And with this in mind, I was not surprised when Utah passed the law that Burt refers to. The LDS Church itself signed off on an employment-housing anti-discrimination law in Salt Lake County some time back. It’s going to be pretty hard to find prolonged, vocal opposition to those things. Except, that is, right after people are licking wounds after being slapped down in court and as some Republicans are looking for ways to retaliate. In the same way that the law in Utah was delayed by the ruling that allowed gay marriage, so too will anti-discrimination law. No matter, though, as I don’t expect it to take long.

One of the main reasons that Utah’s law passed is that it stuck to what mattered. My main concern will be the desire to, as Burt states, simply add sexual orientation to the protections offered on the basis of race or religion. That might be a desirable aim, but Utah would have no law right now if they’d insisted upon it. Maybe it should be illegal for Tennessee hardware guy to put up such a sign – it is certainly worthy of condemnation either way – but it also strikes me as not being nearly as fundamentally important as employment, housing, and other essential and emergency services. And for what it’s worth, the Human Rights Campaign agrees with me. As public attitudes change, as Burt and I both believe they will, we can revisit and simplify it.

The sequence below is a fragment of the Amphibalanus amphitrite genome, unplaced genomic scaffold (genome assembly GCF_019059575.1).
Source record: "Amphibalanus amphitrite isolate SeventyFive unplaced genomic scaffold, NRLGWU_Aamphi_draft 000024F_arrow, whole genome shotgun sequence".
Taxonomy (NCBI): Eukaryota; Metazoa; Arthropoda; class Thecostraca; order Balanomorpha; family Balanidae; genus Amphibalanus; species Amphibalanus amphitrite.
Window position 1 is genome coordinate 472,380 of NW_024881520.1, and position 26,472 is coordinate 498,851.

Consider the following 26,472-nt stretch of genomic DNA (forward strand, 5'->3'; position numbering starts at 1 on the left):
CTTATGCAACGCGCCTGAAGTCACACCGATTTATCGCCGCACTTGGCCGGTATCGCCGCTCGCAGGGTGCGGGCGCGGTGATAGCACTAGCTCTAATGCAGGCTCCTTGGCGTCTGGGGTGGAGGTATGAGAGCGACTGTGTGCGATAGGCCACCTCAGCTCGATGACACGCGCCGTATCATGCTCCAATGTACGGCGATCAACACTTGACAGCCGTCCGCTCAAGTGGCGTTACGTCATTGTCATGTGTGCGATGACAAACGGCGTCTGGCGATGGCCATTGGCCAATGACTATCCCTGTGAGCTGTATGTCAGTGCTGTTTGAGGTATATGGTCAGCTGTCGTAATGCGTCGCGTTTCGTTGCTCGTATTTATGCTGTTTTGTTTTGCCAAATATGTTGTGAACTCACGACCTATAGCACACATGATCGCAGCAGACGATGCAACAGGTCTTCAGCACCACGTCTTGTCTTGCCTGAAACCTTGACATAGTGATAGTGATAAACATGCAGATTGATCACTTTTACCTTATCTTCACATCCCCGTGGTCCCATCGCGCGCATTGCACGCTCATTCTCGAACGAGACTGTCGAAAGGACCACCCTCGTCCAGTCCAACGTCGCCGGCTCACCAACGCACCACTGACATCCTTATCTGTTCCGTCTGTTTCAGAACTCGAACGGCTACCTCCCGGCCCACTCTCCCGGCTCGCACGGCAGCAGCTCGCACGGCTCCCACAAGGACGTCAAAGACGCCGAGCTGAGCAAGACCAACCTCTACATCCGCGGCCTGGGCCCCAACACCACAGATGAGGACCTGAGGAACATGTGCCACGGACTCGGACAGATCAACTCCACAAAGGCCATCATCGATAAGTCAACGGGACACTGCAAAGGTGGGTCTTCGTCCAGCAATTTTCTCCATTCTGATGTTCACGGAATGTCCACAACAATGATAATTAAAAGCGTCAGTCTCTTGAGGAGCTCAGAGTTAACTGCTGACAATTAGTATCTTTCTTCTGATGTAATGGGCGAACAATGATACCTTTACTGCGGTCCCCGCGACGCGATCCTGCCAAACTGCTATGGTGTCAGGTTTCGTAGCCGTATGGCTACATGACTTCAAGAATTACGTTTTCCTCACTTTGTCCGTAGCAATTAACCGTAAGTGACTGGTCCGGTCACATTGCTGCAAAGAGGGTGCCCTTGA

When I bring this up, a lot of people are bothered by the symbolism of actively allowing discrimination in all but the most obvious of cases or, really, anywhere that we disallow discrimination against racial minorities. I understand the impulse, though I also see different situations as different (in the same way we allow certain gender discrimination where we don’t allow racial discrimination). But most importantly, we should not let our feels and symbolism trump things that will actually make lives better for gays and lesbians that live in states where complete non-discrimination just isn’t possible. Utah passed a law, and North Dakota was on the road to passing a law until the freakout over Indiana sent everybody running for cover. Progress can be made, state by state.

From here it is tempting to take it to the federal level and say “Screw North Dakota and the law we didn’t pass. We can make their law do what we want. Well, we certainly can, but I don’t think that’s particularly advisable. At least, not yet. Because there are things we can make them do and things we want them to do that we cannot make them do. Playing too firmly on the first set of issues makes progress on the second more difficult. We can make Tennessee Hardware Guy serve gays, but we cannot make him put out a sign that says “Proceeds from sales to gay customers will go to [anti-gay group].” Nor can we prevent them from putting up signs like the one that angered the lesbian couple in Canada to the point that they did not want to do business with that establishment.

Some things can’t wait for consensus. The rights and privileges of marriage were – at least arguably – among them. I firmly believe that anti-employment and anti-housing (including hotels and whatnot) discrimination are also among them. But at a certain point after that, I think it actually does more good for gays who live in Utah to have limited but locally supported protections than federally imposed ones that breed resentment. My calculus on this may change in the future (as it did – or came close to doing – on court-imposed SSM), but that’s where we are right now. Let’s get the essentials passed. And as minds and hearts change, further laws can be passed (or, even more optimistically, rendered unnecessary).

Category: Statehouse